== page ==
What if it’s MY kid that’s been doing all the penis talk at daycare? What if the scenes I described above are being played out in households throughout my community and that I will be the one confronted by an angry mob of parents who want to stick it to the Dad of the kid who likes to talk about male appendages, breaking wind and rubbing what his mama gave him against people’s legs.

Hmmmmmmm. Maybe I’ll have Lovely Wife take him to daycare tomorrow.

December 4, 2008

I guess it beats “nothing.”

Before having kids, I remember people telling me what it’s like to have kids. They mentioned the no sleep thing. They mentioned the no privacy thing. They mentioned the losing their sanity thing. What they didn’t mention was the CONSTANT TALKING THING. I mean, MY GOD, once kids find the gift of gab, boy do they ever use it.

When the kids were two, and still in their beginning talking phases, they would point at things that I knew they knew and ask, “What’s that?” After a million times of telling the kids that the ball was indeed still a ball, I changed tactics.

“What’s that?” they’d ask, pointing to a car.

“A hippopotamus.” I’d reply.

“Nooooooooo…” they’d laugh, “It’s a car!”

And that became my automatic response for stupid questions. Hippopotamus. Because, really, it’s fun to say hippopotamus. Say it with me… Hip-po-pot-a-mus. See?!

But I digress.

This week I picked the twins up from daycare and as we were walking home I began to ask the kids about their day.

“What did you do today?” I asked.

“Brandon was there!” replied TheMonk. (This means their favorite friend in the world, who comes on Monday, Wednesday and Friday to daycare was there and they played with him all day.)

“Well, what did you do with Brandon?” I asked.

“We played Legos.” replied Swee’Pea.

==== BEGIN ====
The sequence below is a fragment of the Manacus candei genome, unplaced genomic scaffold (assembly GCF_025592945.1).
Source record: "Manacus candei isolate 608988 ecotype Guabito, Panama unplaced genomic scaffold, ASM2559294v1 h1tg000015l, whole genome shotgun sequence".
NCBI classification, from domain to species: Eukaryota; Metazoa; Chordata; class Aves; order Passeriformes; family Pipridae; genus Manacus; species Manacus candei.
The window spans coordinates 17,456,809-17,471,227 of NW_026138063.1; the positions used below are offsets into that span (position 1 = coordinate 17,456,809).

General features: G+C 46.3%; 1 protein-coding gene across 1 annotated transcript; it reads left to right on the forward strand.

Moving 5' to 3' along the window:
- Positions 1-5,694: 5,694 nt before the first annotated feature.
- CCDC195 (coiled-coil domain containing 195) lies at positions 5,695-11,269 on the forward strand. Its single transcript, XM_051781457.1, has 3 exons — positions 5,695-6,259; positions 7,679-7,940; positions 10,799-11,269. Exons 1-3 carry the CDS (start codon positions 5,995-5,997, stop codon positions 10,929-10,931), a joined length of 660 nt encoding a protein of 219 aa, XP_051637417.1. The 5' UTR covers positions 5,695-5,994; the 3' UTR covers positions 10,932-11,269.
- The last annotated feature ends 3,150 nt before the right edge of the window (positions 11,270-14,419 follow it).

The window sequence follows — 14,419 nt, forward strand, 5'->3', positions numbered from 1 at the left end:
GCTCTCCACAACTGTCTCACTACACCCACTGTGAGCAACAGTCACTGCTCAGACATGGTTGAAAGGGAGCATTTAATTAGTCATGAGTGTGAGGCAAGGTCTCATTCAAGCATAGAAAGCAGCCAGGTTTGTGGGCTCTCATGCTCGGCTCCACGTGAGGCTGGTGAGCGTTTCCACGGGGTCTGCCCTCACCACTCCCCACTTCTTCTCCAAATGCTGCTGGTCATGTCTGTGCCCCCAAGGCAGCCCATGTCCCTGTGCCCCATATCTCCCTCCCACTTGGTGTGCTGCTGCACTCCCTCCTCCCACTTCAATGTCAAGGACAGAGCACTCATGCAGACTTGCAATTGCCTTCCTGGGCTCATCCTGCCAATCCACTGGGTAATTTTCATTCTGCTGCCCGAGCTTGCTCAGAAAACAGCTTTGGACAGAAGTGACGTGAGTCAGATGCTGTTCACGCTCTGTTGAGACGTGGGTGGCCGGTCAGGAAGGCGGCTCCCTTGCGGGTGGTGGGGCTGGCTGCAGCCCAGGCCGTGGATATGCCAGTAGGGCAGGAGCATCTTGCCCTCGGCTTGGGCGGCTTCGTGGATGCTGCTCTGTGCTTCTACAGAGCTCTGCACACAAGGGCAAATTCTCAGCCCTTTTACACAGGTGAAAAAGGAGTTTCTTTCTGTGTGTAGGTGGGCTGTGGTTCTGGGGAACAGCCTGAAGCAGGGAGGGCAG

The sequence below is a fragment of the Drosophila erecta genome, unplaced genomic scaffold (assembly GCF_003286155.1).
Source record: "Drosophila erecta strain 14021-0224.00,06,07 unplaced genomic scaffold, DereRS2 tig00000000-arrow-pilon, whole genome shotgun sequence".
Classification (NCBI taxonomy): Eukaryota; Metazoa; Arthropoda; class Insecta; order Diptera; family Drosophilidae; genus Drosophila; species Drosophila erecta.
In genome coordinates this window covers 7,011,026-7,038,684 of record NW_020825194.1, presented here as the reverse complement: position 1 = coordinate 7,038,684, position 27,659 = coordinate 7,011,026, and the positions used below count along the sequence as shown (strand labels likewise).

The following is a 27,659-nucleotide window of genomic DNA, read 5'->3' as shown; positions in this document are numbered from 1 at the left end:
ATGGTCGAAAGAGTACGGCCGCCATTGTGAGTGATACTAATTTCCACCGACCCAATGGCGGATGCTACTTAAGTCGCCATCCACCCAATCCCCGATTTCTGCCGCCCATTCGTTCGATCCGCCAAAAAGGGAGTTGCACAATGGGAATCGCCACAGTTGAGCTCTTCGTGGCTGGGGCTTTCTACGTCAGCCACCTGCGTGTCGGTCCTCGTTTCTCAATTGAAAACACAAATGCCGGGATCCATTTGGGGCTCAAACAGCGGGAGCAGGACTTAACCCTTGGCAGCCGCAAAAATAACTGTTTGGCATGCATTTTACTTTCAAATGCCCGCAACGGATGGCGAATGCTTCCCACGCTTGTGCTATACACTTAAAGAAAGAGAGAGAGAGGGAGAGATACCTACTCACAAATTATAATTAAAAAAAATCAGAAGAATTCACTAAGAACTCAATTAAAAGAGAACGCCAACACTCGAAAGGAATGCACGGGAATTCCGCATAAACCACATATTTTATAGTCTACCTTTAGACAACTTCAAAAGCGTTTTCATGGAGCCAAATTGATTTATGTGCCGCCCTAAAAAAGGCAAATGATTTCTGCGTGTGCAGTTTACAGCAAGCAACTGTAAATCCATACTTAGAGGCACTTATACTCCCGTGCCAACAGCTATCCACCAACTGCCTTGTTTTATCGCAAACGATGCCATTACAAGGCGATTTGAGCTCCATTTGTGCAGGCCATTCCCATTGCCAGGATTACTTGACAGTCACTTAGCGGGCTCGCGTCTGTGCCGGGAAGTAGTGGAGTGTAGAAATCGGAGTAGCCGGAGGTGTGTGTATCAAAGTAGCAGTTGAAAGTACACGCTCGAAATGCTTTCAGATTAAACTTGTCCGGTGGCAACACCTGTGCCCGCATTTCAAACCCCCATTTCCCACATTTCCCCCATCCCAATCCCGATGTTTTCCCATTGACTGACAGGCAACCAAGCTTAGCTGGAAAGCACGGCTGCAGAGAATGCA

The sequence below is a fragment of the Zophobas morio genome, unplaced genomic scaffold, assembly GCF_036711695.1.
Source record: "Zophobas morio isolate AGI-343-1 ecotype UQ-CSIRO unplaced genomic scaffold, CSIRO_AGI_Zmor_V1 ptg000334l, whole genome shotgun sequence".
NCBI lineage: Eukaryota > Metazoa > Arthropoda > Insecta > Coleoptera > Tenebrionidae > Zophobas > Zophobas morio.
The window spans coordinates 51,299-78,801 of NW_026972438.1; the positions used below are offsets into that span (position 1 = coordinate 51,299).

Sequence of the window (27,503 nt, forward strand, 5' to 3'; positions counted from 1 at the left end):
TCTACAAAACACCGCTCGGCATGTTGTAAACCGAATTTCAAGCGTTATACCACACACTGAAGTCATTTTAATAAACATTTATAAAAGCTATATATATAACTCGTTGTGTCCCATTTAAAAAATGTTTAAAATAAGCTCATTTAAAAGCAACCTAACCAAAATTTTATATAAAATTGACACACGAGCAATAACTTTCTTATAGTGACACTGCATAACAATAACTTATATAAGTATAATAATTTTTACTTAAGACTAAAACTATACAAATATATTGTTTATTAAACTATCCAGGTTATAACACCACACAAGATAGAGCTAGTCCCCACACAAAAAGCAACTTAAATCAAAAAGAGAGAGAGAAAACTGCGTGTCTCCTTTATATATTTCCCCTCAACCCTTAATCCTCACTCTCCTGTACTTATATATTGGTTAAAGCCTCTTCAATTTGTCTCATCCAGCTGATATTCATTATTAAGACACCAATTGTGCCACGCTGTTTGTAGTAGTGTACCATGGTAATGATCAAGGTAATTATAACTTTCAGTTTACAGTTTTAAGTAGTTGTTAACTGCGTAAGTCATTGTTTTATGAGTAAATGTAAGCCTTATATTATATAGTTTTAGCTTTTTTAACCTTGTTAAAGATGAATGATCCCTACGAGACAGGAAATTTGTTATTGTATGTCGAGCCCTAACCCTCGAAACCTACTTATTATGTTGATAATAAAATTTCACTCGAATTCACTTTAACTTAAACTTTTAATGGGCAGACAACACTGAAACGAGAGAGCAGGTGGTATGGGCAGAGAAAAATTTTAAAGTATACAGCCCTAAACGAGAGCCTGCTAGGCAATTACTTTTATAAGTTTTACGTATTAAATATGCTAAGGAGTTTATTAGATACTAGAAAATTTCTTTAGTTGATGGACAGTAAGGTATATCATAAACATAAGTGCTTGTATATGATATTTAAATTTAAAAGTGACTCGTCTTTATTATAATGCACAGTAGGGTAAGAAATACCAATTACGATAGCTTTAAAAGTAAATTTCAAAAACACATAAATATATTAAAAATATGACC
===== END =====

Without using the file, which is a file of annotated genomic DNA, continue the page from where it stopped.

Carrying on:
“You did?! What did you make?” I inquired.

“Tall towers.” said Swee’Pea

“And a hippopotamus.”

December 3, 2008

Life ponderings

Ever wonder why life seems to be one big pile of laundry?

December 1, 2008

Standing Up

It was late afternoon and we had been on the road for about eight hours with another two hours to go. The drive had been surprisingly smooth on a Thanksgiving weekend but the family was beginning to feel weary.

I pulled into a McDonald’s near the highway to use the restroom and buy a cup of coffee for the remainder of the trip. As we pulled the kids out of the car and entered the restaurant, I noticed a pair of Highway Patrol officers doing paperwork on laptops as we headed for the restroom. Lovely wife took Swee’Pea into the woman’s restroom while I took TheMonk into the men’s room.

As we entered the room, we noticed a man with his son who looked about six and a daughter who looked to be about four or five. The son was using the urinal and as we entered the room the father was yelling at the boy, in an impatient and loud voice, to not touch the urinal. The anger in his voice made my son stop dead in his tracks. He looked up at me for reassurance and I squeezed his hand a bit tighter and smiled.